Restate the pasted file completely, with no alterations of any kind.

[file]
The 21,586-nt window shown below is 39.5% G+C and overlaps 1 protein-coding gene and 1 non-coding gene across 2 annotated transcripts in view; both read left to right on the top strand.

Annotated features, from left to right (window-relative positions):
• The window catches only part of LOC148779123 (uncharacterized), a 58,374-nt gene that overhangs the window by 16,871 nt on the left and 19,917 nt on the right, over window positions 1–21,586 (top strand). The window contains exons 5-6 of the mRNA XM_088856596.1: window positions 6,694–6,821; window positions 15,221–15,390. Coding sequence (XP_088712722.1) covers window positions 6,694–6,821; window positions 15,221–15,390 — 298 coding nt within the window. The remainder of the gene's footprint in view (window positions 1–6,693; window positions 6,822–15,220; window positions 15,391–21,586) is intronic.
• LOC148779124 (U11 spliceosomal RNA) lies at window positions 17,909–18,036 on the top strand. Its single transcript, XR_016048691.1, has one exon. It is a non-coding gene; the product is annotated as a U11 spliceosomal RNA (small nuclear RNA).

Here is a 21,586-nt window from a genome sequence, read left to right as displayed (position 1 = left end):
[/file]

The 21,586-nt window shown below is 39.5% G+C and overlaps 1 protein-coding gene and 1 non-coding gene across 2 annotated transcripts in view; both read left to right on the top strand.

Annotated features, from left to right (window-relative positions):
• The window catches only part of LOC148779123 (uncharacterized), a 58,374-nt gene that overhangs the window by 16,871 nt on the left and 19,917 nt on the right, over window positions 1–21,586 (top strand). The window contains exons 5-6 of the mRNA XM_088856596.1: window positions 6,694–6,821; window positions 15,221–15,390. Coding sequence (XP_088712722.1) covers window positions 6,694–6,821; window positions 15,221–15,390 — 298 coding nt within the window. The remainder of the gene's footprint in view (window positions 1–6,693; window positions 6,822–15,220; window positions 15,391–21,586) is intronic.
• LOC148779124 (U11 spliceosomal RNA) lies at window positions 17,909–18,036 on the top strand. Its single transcript, XR_016048691.1, has one exon. It is a non-coding gene; the product is annotated as a U11 spliceosomal RNA (small nuclear RNA).

Here is a 21,586-nt window from a genome sequence, read left to right as displayed (position 1 = left end):